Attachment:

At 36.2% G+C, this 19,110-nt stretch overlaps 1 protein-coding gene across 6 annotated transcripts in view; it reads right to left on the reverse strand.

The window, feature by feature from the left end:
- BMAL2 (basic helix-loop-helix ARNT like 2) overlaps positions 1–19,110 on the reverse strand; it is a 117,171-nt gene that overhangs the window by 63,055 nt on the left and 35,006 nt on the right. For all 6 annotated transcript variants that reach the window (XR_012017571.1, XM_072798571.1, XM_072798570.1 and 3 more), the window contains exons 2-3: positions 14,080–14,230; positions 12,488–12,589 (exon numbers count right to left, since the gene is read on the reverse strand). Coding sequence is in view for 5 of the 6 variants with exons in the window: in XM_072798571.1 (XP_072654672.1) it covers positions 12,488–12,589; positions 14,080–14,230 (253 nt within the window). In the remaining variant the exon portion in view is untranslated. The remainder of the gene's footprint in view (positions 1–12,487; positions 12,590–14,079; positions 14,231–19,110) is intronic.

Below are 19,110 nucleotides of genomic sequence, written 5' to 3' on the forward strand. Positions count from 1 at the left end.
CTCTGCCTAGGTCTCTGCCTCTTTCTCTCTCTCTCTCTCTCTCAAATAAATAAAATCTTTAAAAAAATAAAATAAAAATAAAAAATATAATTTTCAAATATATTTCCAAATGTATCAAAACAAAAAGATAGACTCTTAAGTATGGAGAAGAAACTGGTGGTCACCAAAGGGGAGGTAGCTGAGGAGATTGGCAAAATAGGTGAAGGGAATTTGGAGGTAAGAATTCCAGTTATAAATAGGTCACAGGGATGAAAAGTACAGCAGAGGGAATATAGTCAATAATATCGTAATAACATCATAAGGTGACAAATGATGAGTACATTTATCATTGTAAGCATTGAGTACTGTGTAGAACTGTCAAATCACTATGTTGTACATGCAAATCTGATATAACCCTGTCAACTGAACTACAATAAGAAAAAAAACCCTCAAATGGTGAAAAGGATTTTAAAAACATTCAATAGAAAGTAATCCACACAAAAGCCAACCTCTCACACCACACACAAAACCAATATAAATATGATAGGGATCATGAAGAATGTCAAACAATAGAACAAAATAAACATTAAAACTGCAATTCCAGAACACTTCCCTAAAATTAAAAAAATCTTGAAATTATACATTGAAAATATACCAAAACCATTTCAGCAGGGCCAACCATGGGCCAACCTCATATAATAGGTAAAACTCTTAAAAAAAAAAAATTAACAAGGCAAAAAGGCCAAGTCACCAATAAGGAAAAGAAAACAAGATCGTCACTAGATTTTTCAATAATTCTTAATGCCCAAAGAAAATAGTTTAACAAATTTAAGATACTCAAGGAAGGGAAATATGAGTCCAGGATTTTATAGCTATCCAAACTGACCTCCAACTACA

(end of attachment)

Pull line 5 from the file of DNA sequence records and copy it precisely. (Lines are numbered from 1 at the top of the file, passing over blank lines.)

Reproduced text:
CTCTGCCTAGGTCTCTGCCTCTTTCTCTCTCTCTCTCTCTCTCAAATAAATAAAATCTTTAAAAAAATAAAATAAAAATAAAAAATATAATTTTCAAATATATTTCCAAATGTATCAAAACAAAAAGATAGACTCTTAAGTATGGAGAAGAAACTGGTGGTCACCAAAGGGGAGGTAGCTGAGGAGATTGGCAAAATAGGTGAAGGGAATTTGGAGGTAAGAATTCCAGTTATAAATAGGTCACAGGGATGAAAAGTACAGCAGAGGGAATATAGTCAATAATATCGTAATAACATCATAAGGTGACAAATGATGAGTACATTTATCATTGTAAGCATTGAGTACTGTGTAGAACTGTCAAATCACTATGTTGTACATGCAAATCTGATATAACCCTGTCAACTGAACTACAATAAGAAAAAAAACCCTCAAATGGTGAAAAGGATTTTAAAAACATTCAATAGAAAGTAATCCACACAAAAGCCAACCTCTCACACCACACACAAAACCAATATAAATATGATAGGGATCATGAAGAATGTCAAACAATAGAACAAAATAAACATTAAAACTGCAATTCCAGAACACTTCCCTAAAATTAAAAAAATCTTGAAATTATACATTGAAAATATACCAAAACCATTTCAGCAGGGCCAACCATGGGCCAACCTCATATAATAGGTAAAACTCTTAAAAAAAAAAAATTAACAAGGCAAAAAGGCCAAGTCACCAATAAGGAAAAGAAAACAAGATCGTCACTAGATTTTTCAATAATTCTTAATGCCCAAAGAAAATAGTTTAACAAATTTAAGATACTCAAGGAAGGGAAATATGAGTCCAGGATTTTATAGCTATCCAAACTGACCTCCAACTACA